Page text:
Best Belgian Beers


The beer-making history of Belgium goes back for centuries.  It is renowned all over the world for being one of the top beer countries.  There are over 700 Belgian beers for you to choose form, according to official estimates.  The most prized and rarest are revered as much as fine wine is.  It can be quite confusing with so many to choose from.  However, whether you are an amateur or seasoned beer drinker, your taste buds will be given a nice treat by these delicious brews.



Bush Beer (7.5% and 12%)

The claim is that the original version of this Wallonian speciality is Belgium’s strongest beer at 12%.  However, it really resembles a barley wine, with its earthy aroma and nice golden color.  The 7.5% Bush beer is a delicious pale ale that has a coriander zip to it.

Brugse Straffe Hendrik (Bruin 8.5%, Blond 6.5%)

Located in the heart of the Bruges, Straffe Hendrik is a small, smart brewery that produced refreshing and zippy ales.  The Bruin is a full-bodied classic brown ale, and the Blond is a tangy and light pale ale.

Chimay (blue top 9%, red top 7%)

Chimay beers are made in southern Belgium’s Forges-les-Chimay by Trappist monks.  These beers are considered by many to be some of the finest in the world.  They produce several brews, with the blue top and red top being the most readily available.  They have a deep body, are strong and fruity, and spicy with hints of thyme and nutmeg.

Belgian beer

La Chouffe (8%)

This distinctive beer is produced in the Ardennes.  It is recognized instantly by the gnome in the red hood (or chouffe) who appears on the label.  This refreshing pale ale has a peachy aftertaste and also has a hint of coriander.

Corsendonk Pater Noster (5.6%)

Jef Keersmaekers created this fine beer.  Out of the numerous Corsendonk brews, this one is easily the top pick.  This beer is well-known for its smoky bouquet and Burgundy-brown color.

Delirium Tremens (9%)

This spicy amber ale is Huyghe Brewery’s leading beer.

Gouden Carolus (8%)

Gouden Carolus is named after the favorite beverage of Charles V, the Habsburg emperor.  This dark brown ale is full-bodied and has a slightly fruity and sour aftertaste.  It is brewed in Mechelen, a Flemish town in the Antwerp province.

De Koninck (5%)

De Knock is the leading brewery in Antwerp and is considered to be a Flemish institution and way of life.  De Konick’s standard beer is a yellowish, smooth pale ale.  It tastes better on draft than it does out of a bottle.  It has a sharp aftertaste and is a very drinkable brew.

Gueuze (Cantillon Gueuze Lambic 5%)

The Gueuze is a kind of beer instead of an individual brew.  It is made through blending new and old lambic.  This fuels re-fermentation.  The end result is then bottle.  The process does make the Gueuze fuller bodied and a bit sweeter than lambic.  It can be hard to find a traditional Gueuze.  So you might have to opt for a more commercial and sweeter branch such as the Timmermans Gueuze (5.5%), Belle Vue Gueuze (5.2%) or the Lendemans Gueuze (5.2%), which is quite exemplary.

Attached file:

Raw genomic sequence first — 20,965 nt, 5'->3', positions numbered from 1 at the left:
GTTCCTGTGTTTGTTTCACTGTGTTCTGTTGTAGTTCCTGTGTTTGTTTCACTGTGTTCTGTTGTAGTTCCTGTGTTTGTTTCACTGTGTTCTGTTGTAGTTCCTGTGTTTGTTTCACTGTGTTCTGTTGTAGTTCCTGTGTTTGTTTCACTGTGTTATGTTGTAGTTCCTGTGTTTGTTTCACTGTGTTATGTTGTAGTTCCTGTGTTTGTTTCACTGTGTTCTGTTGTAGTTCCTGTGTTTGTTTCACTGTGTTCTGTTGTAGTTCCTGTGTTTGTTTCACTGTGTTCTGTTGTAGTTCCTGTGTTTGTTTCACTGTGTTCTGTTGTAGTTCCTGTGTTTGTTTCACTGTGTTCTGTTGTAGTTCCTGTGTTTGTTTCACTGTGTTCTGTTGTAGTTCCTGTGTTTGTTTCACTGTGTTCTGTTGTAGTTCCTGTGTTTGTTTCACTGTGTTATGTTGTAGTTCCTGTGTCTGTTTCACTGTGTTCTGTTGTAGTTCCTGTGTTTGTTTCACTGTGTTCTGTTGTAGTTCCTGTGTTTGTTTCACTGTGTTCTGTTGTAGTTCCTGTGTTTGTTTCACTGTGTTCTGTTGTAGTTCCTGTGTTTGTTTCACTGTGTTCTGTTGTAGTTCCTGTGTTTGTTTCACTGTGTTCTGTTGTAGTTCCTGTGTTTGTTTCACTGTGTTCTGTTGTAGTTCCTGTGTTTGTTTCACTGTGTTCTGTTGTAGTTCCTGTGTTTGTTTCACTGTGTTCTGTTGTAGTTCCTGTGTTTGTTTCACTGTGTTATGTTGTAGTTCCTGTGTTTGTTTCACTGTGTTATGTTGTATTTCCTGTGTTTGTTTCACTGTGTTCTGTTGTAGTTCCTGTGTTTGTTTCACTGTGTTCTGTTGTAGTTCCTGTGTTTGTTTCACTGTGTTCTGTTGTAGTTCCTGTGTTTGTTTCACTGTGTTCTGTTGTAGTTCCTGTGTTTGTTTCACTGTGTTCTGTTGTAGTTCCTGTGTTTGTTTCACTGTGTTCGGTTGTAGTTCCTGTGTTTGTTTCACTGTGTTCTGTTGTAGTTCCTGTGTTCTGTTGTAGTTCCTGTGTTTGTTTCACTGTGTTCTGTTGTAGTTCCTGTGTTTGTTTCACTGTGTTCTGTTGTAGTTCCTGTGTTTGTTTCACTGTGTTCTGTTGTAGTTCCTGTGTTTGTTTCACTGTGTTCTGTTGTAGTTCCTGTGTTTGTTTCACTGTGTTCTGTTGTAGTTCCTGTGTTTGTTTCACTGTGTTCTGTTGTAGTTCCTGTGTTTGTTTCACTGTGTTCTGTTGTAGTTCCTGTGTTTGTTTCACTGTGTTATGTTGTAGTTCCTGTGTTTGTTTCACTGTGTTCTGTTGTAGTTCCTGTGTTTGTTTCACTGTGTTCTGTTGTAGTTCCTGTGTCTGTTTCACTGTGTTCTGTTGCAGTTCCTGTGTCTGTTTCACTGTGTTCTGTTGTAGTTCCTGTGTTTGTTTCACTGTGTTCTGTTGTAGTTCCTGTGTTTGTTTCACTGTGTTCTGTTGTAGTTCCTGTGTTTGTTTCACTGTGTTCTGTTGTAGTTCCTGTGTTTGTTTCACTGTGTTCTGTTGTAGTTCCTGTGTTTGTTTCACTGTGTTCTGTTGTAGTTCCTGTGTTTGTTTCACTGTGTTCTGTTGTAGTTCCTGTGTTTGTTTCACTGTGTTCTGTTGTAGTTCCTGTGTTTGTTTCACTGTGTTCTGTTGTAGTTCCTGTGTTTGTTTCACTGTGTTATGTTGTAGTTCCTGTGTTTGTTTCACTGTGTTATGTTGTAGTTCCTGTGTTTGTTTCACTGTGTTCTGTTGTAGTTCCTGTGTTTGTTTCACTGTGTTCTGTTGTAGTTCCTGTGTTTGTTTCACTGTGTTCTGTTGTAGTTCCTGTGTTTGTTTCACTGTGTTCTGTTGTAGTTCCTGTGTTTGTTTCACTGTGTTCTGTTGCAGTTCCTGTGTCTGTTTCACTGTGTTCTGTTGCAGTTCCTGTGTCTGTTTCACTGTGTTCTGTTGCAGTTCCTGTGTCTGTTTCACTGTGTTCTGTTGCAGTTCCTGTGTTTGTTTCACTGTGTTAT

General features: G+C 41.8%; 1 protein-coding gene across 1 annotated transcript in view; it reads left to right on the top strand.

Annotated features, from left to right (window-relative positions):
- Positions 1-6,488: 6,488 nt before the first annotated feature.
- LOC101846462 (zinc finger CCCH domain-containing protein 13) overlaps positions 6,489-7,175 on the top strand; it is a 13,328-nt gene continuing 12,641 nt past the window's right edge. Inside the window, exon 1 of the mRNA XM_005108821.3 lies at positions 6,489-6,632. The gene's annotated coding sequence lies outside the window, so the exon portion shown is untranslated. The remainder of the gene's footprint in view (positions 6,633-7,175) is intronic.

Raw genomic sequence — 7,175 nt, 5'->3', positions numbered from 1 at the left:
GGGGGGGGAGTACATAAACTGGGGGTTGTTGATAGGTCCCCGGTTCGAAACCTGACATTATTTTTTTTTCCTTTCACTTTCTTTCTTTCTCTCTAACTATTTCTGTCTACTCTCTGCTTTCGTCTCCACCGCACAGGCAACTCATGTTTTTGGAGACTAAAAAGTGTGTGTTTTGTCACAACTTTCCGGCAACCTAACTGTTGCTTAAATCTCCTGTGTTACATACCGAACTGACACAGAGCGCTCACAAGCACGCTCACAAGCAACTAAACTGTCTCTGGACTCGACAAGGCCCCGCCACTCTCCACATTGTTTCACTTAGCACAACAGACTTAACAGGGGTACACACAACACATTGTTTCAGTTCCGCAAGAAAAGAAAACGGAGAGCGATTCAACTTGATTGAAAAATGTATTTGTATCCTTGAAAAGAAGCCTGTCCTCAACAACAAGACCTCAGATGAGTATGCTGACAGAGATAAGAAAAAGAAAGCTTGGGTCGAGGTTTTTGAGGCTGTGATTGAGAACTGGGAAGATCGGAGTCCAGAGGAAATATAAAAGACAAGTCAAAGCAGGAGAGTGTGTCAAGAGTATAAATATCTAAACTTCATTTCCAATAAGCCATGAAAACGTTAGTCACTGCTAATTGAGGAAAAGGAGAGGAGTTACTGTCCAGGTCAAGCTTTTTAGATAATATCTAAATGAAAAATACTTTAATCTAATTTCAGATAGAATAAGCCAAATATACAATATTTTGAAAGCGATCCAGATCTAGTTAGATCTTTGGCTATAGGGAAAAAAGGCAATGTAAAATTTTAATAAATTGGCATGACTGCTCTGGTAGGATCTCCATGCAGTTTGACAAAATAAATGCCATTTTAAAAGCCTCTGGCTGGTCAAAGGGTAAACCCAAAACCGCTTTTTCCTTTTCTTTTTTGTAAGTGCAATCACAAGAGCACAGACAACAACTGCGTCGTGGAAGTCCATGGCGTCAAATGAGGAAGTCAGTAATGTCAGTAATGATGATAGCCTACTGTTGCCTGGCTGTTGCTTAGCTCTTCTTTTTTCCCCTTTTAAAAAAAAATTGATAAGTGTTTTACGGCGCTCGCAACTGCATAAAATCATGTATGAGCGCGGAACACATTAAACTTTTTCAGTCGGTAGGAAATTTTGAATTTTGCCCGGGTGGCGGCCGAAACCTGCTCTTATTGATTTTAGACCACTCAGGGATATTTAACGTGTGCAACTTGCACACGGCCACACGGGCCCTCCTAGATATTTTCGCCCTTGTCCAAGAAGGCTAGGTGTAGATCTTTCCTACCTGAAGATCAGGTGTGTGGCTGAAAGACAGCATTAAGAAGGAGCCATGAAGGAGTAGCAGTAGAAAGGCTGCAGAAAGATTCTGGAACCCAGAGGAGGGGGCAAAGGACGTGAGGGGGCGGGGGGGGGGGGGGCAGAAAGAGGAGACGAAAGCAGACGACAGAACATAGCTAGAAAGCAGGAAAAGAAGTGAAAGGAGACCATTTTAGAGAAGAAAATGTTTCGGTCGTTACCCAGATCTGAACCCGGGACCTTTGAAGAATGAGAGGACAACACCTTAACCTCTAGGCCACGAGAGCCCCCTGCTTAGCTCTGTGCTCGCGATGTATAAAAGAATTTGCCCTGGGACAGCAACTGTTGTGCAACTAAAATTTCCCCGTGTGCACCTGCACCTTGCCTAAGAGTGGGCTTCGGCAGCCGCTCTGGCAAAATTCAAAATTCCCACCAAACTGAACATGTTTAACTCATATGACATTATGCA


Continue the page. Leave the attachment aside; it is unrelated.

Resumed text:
Hoegaarden (5%)

Hoegaarden is a leading Belgian wheat beer and named after a small Flemish town.  It is very refreshing and light, despite having a cloudy appearance.   The beer is brewed from equal portions of malted and wheat barley.  It’s the perfect hot summer day drink.  Wheat beers have a curious history.  They were very unpopular during the late 1950s.  In fact, they were facing extinction.  However, within twenty years, the new generation of beer drinkers had taken them up.  They are now very popular.  Hoegaarden is among the finest wheat beers.

Kriek (Mort Subite Kriek 4.3%, Belle Vue Kriek 5.2%, Cantillon Kriek Lambic 5%)

Kriek is also a type of beer and not a specific brew.  It is made with a base beer and cherries are added to it.  More commercial brands add sugar or cherry juice instead.  It comes in a corked bottle like a sparkling wine.  The finer ones have a wonderful taste and are not too sweet.  Kriek is probably the most successful of all the available fruit beers.

Kwak (8%)

Kwak is a Flemish beer made by a family-run brewery called Bosteels.  There is nothing particularly special about this brew.  It’s an amble ale that has a bit of sugar to sweeten it.  However, it is served in impressive style from a wooden stand with a distinctive hourglass.

Lambic (Lindemans Lambik 4%, Cantillon Lambik 5%)

Lambic bears are specifically from the Brussels area.  They are representative of one of the oldest styles of beer production in the world.  These are tart beers.  They are brewed with thirty percent raw wheat at least in addition to malted barley.  Using wild yeast as part of the production process is the key feature.  The process produces spontaneous fermentation where the yeast gravitates down to open wood casks during a two to three year period.  Draught lambic is an extremely rare brew.  In central Brussels it is served in La Becasse.  Bottled versions are frequently modified.  However, Cantillon Lambik is an excellent and authentic beverage that has a lemony zip to it.  The Cantillion brewery, located in Anderlecht, produces this beer.  This is also where the Gueuze Museum is located.  Lindemans Lambik is more commonplace but similar.

Leffe (Leffe Blond 6.6%, Leffe Brune 6.5%)

Leffe beer is brewed in Lueven.  It is a malty and strong beer that features two main varieties.  Leffe Brune is full-bodied, aromatic and dark.  It is quite popular, but for some tastes it is a little gassy.  Leffe Blond is fragrant and bright, with a slight orange flavor.

Orval (6.2%)

Orval is one of the most distinctive malt beers in the world.  It is made at Abbaye d’Orval in the Ardennes.  The abbey was founded by Benedictine monks hailing from Calabria during the twelfth century.  This beer is refreshingly bitter and has a nice amber color.  It makes an excellent aperitif.